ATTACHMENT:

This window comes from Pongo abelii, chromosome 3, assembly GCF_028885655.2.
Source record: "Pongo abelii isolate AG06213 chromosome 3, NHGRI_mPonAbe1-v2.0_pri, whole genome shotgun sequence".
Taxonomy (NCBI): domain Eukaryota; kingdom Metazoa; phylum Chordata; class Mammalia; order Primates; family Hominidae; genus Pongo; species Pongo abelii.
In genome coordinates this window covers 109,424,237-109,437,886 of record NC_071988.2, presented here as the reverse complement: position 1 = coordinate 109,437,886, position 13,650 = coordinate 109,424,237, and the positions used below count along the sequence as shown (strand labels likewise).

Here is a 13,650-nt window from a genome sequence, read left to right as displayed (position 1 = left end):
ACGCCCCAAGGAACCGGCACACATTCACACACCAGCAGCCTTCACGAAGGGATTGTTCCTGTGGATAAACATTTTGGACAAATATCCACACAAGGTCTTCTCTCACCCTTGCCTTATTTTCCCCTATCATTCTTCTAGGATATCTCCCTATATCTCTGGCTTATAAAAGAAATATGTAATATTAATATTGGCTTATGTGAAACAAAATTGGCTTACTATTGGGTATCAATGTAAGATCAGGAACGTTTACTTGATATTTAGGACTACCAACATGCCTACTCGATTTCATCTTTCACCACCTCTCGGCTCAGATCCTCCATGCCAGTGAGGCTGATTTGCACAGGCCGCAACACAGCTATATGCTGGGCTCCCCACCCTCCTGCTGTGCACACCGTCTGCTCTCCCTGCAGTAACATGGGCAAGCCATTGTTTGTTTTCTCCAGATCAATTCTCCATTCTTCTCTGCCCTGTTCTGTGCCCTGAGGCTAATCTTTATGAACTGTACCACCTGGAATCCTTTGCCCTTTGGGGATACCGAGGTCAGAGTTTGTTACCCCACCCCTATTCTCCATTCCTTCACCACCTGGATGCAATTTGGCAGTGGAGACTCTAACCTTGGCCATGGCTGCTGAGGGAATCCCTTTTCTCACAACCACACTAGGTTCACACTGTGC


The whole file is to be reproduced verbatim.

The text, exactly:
This window comes from Pongo abelii, chromosome 3, assembly GCF_028885655.2.
Source record: "Pongo abelii isolate AG06213 chromosome 3, NHGRI_mPonAbe1-v2.0_pri, whole genome shotgun sequence".
Taxonomy (NCBI): domain Eukaryota; kingdom Metazoa; phylum Chordata; class Mammalia; order Primates; family Hominidae; genus Pongo; species Pongo abelii.
In genome coordinates this window covers 109,424,237-109,437,886 of record NC_071988.2, presented here as the reverse complement: position 1 = coordinate 109,437,886, position 13,650 = coordinate 109,424,237, and the positions used below count along the sequence as shown (strand labels likewise).

Here is a 13,650-nt window from a genome sequence, read left to right as displayed (position 1 = left end):
ACGCCCCAAGGAACCGGCACACATTCACACACCAGCAGCCTTCACGAAGGGATTGTTCCTGTGGATAAACATTTTGGACAAATATCCACACAAGGTCTTCTCTCACCCTTGCCTTATTTTCCCCTATCATTCTTCTAGGATATCTCCCTATATCTCTGGCTTATAAAAGAAATATGTAATATTAATATTGGCTTATGTGAAACAAAATTGGCTTACTATTGGGTATCAATGTAAGATCAGGAACGTTTACTTGATATTTAGGACTACCAACATGCCTACTCGATTTCATCTTTCACCACCTCTCGGCTCAGATCCTCCATGCCAGTGAGGCTGATTTGCACAGGCCGCAACACAGCTATATGCTGGGCTCCCCACCCTCCTGCTGTGCACACCGTCTGCTCTCCCTGCAGTAACATGGGCAAGCCATTGTTTGTTTTCTCCAGATCAATTCTCCATTCTTCTCTGCCCTGTTCTGTGCCCTGAGGCTAATCTTTATGAACTGTACCACCTGGAATCCTTTGCCCTTTGGGGATACCGAGGTCAGAGTTTGTTACCCCACCCCTATTCTCCATTCCTTCACCACCTGGATGCAATTTGGCAGTGGAGACTCTAACCTTGGCCATGGCTGCTGAGGGAATCCCTTTTCTCACAACCACACTAGGTTCACACTGTGC